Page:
Mary opened the door and started walking casually along the public corridors, occasionally passing other personnel.  She kept an eye out for any kind of suspicious activity as she did so, but didn’t spot anything too out of the ordinary: a couple of Engineer Corps repairing what looked like an air duct, a small group of youngish Zig stumbling drunkenly and chattering at one another, a lone Mauraug Security officer cursing under its breath and fiddling with an implant in its arm.  No one that she recognized, no one was out of place, and no one who knew her.  Perfect enough that it made her nervous.

                She turned a corner and saw Rell in front of her, turning a corner himself not twenty meters away, and walking in the same direction that she was.  Trying to remain casual she glanced around, keeping an eye out for sensors, and she quietly undid the drawstring on her back.  She closed her hand around the weapon that had been provided to her, a small plasma pistol, as small as they could be made, as she fell into step with the Awakener ahead of her.

                His Vessel was tall, and had its silvery hair combed meticulously into a topknot.  The rhizomes that emerged from his ears swayed gently as he walked.  He was wearing grey trousers and a red shirt, both trimmed in black, the signature uniform of the Society.

                I know this won’t kill you, but it’s gonna hurt like hell.  I’m sorry, Rell.  She thought as she adjusted her bag.  Keeping her head down, she tugged her hood forwards.  She was twenty steps to her turn, then ten.  At five she pulled the weapon out, aimed low, and fired.

                A hissing crackle ruptured the air as a tiny bolt of plasma fired out the end of the gun.  Blue-violet energy resolved into a streak and struck Rell squarely in the back of the knee, charring his suit and leaving little trails of light coruscating across it.  He made a noise that sounded like none she’d ever heard before and collapsed on his side, grasping at the limb, still facing away from her.

                She pursed her lips.  Not good; it wouldn’t even look like she tried to take a vital shot.  She fired again, aware of the gun getting hot in her hands.  The second bolt tore through the lower part of the Awakener’s ribcage and his body began to convulse.  She took a couple of steps closer, trying to see – yes.  A white mass, thick and slimy and covered with black dots, was rising to his lips.  It flung rhizomes forward and pulled itself quickly away from his body.

                She fired a last time at the prone figure, this time at the head, and had to clamp her jaws shut as she felt vomit rising in her mouth.  The head collapsed inwards, hissing and bubbling.  She worried that the plasma bolt had hit close enough to the escaping fungal body to singe it.

                The gun had grown dangerously hot in her hands.  She knew this would happen; the bartender had told her that it had been tampered with.  It had an extremely faulty power cell, and would start to slag after just a few shots.  She bent down and scaled it away from her, towards Rell’s Vessel’s form, watching as it began to glow and melt before it slid into the body.  She pulled her hood down, turned the corner, and ran.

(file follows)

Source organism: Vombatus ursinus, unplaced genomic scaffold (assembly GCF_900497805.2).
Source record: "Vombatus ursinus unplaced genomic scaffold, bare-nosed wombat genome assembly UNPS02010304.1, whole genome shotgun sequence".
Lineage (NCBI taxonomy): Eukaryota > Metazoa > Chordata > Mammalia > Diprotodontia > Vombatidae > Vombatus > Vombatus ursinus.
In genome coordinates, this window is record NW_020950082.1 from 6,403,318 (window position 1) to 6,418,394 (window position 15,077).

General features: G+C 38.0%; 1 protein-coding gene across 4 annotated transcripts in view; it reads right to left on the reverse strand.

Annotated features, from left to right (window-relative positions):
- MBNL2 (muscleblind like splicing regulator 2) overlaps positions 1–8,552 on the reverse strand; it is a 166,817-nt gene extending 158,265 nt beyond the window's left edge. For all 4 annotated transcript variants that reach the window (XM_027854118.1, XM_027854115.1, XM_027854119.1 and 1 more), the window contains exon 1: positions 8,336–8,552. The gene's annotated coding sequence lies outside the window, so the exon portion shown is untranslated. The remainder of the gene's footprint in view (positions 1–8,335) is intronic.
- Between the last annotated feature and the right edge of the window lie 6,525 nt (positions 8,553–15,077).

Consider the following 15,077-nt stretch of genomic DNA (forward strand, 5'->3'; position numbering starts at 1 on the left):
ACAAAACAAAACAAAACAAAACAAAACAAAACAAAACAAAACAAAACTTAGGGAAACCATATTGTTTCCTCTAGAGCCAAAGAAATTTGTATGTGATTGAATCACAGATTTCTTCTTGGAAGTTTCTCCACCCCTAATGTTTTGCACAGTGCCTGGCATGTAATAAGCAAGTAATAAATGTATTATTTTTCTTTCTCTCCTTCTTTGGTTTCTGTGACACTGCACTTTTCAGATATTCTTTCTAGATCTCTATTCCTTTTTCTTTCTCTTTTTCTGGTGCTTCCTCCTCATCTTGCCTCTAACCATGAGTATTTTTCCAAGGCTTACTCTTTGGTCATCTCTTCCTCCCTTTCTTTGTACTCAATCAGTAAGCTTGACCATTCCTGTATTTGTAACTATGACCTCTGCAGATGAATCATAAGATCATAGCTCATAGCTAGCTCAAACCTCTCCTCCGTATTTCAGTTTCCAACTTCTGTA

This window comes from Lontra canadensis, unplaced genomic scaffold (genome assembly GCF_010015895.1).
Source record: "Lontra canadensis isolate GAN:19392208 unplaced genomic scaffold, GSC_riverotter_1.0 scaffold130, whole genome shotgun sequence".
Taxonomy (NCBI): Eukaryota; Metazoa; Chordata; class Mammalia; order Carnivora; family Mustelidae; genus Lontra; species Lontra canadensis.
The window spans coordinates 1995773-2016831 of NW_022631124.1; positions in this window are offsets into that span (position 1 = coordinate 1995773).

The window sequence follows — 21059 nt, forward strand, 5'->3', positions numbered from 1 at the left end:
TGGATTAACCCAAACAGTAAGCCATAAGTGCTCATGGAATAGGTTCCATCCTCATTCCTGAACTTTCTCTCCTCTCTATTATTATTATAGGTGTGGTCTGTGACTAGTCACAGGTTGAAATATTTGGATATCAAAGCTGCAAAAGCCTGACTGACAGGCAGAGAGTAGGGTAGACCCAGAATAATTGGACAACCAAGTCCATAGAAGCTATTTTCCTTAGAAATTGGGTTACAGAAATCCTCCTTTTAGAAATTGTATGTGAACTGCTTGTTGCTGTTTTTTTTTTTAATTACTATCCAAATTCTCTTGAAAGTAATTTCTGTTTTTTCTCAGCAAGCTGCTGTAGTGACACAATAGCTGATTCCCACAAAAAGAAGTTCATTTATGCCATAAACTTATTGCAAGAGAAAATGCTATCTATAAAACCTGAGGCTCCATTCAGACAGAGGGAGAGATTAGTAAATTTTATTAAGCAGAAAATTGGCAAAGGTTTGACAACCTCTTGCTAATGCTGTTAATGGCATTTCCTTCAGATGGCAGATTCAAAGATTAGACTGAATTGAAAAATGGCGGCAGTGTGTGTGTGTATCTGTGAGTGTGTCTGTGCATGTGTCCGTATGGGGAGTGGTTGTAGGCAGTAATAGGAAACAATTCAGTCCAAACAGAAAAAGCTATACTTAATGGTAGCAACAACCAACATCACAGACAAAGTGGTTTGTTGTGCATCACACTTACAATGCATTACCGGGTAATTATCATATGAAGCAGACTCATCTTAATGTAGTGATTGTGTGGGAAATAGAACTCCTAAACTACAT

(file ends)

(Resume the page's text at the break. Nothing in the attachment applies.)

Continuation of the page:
Two corridors down, and one over.  She stopped running, tried to resume her previously casual pace, the adrenaline causing her to tremble with every movement.  She pulled the hood back and tucked it in as she walked, and did the same for her gloves.

                Poor Rell.  That had to be horrible.  She couldn’t even imagine having to put up with something like that, and for the first time in several years began to wonder about her fitness for her role.  The Society wasn’t something that you retired from, of course, but you could technically become an inactive member.

                She made another left and came out onto a main thoroughfare; though at this time of day it was relatively quiet.  A Tesetsi followed by a retinue of small quadrupedal creatures carrying totes skittered past her, nearly knocking her over in their haste.  At least I’m not the only one in a rush.  She headed to a nearby lift, found it empty, and got in, setting it to take her up a couple of levels.

                The lift was too quick for her to do any mental shuffling, so she took a moment to sit in a public area.  It had green plants in pods and adjustable chairs set around small tables.  She took a chair, closed her eyes, and carefully went over the last half-hour in her mind, editing carefully.  She left in her fear and concern but removed any reference to the Society or to actually having known Rell.  Then she opened her eyes, stood up and began to walk purposefully to a destination that she had chosen earlier, pulling her hair out of the ponytail and setting her shoulders.

                She walked to another corridor, found the door she was looking for, and rang the bell.  The cute Sec officer from the club answered, looking a little disheveled and perturbed.

                “Um…”  He frowned.  “Mary?”

                “Yeah.  I remembered that you said you liked playing cards, and I wasn’t doing anything, so I thought I’d stop by.”

                “Oh.”  He turned around, scanning his room briefly.  Mary could see a tiny projected figure sitting on a table, legs crossed, doing what looked to be reading an even tinier book.  The figure looked at her, looked up at him, and raised her eyebrow sternly.

                He grinned sheepishly, making the dimples that had first caught her eyes appear again.  “Yeah, just a minute.  I have to have a word with… well, just a minute.”